Brandeis Innovation

Adrianna Shy

Adrianna Shy’s research into stem cells aims to provide a potentially viable route to reducing the risks of life changing therapeutic treatments.

A lot of existing medical options for serious illnesses are limited to the treatment and management of the disease. Numerous diseases such as Alzheimer’s, many cancers, and Parkinson’s can be treated, but not cured. Stem cell research aims to provide a solution that cures such diseases.

iPSCs, or induced pluripotent stem cells, are a type of stem cell which are created by taking a body cell and turning it into a stem cell. However, one drawback with this method is the risk of tumor formation as a result of the process. The production of these stem cells from our own cells creates what are called undifferentiated iPSCs – which can lead to cancers.

As a 5th year PhD student in the lab of Prof. Bing Xu, Adrianna is very much part of the efforts in the recent breakthrough that looks at eliminating the formation of such tumors.

The solution involves making use of an enzyme produced in excess
by iPSCs to selectively kill undifferentiated iPSCs (the potential tumor
cells), while being harmless to normal cells.

Adrianna’s involvement with the project began through Brandeis Innovation’s National Science Foundation I-Corps program, a rigorous 7-week training program that helps to cultivate new ideas, business models and commercial viability at Brandeis.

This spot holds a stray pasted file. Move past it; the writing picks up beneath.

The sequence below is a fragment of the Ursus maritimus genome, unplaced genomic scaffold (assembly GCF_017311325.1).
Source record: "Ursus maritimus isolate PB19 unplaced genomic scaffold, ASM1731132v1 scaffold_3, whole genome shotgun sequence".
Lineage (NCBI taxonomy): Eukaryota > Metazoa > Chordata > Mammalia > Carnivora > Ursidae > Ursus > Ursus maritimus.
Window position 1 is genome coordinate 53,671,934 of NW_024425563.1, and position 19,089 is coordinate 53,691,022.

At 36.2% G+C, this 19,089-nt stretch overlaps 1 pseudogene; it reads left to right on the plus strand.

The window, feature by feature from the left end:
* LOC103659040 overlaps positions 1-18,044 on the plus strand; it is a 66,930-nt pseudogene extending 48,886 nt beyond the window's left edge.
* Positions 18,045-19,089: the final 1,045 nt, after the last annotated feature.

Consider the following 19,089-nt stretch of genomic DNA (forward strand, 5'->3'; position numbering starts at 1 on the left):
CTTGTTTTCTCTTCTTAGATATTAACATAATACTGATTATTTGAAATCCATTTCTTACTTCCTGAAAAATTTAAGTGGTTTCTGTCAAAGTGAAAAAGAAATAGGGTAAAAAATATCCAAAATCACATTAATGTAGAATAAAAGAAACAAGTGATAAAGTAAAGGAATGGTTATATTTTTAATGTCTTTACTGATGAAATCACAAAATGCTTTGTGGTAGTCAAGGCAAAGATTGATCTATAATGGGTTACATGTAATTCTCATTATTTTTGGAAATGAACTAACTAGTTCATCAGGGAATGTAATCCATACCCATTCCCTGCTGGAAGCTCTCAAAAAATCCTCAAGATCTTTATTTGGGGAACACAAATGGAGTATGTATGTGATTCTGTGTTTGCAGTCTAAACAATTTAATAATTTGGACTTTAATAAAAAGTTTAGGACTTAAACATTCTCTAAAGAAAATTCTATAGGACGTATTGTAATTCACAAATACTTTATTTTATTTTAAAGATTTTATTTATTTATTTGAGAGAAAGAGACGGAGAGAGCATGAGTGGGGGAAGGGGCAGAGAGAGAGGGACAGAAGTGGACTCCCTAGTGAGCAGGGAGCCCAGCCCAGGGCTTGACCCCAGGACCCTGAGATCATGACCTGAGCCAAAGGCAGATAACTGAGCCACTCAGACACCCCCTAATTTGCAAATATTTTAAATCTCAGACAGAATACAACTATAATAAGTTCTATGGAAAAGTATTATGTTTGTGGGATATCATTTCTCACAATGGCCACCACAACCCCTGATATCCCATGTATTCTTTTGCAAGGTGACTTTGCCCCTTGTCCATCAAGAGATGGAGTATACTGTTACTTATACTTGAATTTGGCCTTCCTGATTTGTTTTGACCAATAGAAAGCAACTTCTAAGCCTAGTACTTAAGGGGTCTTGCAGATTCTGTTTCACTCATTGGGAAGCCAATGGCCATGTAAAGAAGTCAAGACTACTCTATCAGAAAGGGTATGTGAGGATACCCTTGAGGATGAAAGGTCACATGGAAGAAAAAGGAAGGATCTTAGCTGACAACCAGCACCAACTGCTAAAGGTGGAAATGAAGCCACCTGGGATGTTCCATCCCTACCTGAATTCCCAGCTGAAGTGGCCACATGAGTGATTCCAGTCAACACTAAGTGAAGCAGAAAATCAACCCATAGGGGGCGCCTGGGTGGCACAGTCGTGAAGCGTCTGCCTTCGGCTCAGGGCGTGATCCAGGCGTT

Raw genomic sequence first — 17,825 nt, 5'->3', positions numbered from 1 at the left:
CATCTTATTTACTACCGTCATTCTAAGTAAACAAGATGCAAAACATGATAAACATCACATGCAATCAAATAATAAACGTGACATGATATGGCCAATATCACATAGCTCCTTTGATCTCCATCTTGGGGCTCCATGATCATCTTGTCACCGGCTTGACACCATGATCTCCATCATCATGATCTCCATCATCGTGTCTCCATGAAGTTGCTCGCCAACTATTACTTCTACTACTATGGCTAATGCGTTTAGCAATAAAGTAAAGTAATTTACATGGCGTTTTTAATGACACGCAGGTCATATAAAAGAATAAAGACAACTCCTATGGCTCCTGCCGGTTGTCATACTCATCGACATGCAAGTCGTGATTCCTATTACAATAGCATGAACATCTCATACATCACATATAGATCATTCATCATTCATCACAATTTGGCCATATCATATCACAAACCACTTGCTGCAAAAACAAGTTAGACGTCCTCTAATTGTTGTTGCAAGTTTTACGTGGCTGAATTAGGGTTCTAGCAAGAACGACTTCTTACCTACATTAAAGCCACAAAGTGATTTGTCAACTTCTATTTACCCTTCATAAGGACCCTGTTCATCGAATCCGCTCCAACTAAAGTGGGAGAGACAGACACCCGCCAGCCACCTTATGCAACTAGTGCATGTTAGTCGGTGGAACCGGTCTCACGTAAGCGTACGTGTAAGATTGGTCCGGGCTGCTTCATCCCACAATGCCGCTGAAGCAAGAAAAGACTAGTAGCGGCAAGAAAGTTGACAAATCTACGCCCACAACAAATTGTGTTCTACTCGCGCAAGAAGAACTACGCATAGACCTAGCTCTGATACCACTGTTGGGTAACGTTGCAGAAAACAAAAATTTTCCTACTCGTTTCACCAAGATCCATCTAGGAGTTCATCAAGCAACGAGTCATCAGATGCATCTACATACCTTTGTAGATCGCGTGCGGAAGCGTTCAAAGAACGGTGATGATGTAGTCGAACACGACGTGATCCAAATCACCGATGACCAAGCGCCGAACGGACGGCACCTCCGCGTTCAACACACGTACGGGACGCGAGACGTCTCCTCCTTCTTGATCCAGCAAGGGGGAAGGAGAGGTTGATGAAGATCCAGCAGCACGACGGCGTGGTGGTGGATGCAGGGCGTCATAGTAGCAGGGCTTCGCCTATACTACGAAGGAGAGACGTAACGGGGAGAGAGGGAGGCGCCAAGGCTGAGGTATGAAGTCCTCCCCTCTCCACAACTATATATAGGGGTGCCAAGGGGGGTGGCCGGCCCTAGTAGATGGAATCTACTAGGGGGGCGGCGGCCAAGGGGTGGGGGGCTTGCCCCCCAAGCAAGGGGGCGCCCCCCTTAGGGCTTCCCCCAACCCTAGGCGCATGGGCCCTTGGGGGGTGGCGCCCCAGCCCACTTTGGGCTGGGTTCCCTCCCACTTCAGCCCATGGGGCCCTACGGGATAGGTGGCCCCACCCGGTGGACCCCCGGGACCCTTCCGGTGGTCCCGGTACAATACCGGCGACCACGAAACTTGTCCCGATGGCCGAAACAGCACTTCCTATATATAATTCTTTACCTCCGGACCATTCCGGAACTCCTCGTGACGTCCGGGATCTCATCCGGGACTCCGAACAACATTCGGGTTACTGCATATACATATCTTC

Following her time as an I-Corps Fellow, Adrianna and her team took part in the Sprout competition, Brandeis Innovation’s funding program aimed at accelerating bench research. They won funding through the Sprout program as well, marking another key milestone. Through both programs, Adrianna got to network with businesspeople, developing an invaluable insight into building a start-up and running a business. It is an aspect of being part of the Brandeis Innovation programs that she never realized she would enjoy so much, she notes. Further, the programs taught her how to communicate with a range of stakeholders, from fellow experts to potential investors. Cultivating those different skills has certainly enabled her to better communicate the science to those outside of her discipline.

Being part of I-Corps and Sprout has helped Adrianna add business skills to her repertoire. This has made it easier to bridge the gap between the business world and the lab. “As a scientist who spends so much time in the lab doing work, it’s sometimes kind of hard to communicate that to other people. Figuring out how to communicate that to people who aren’t in Chemistry or Biology, communicating that to investors, has been a tremendous benefit of being part of Brandeis Innovation.”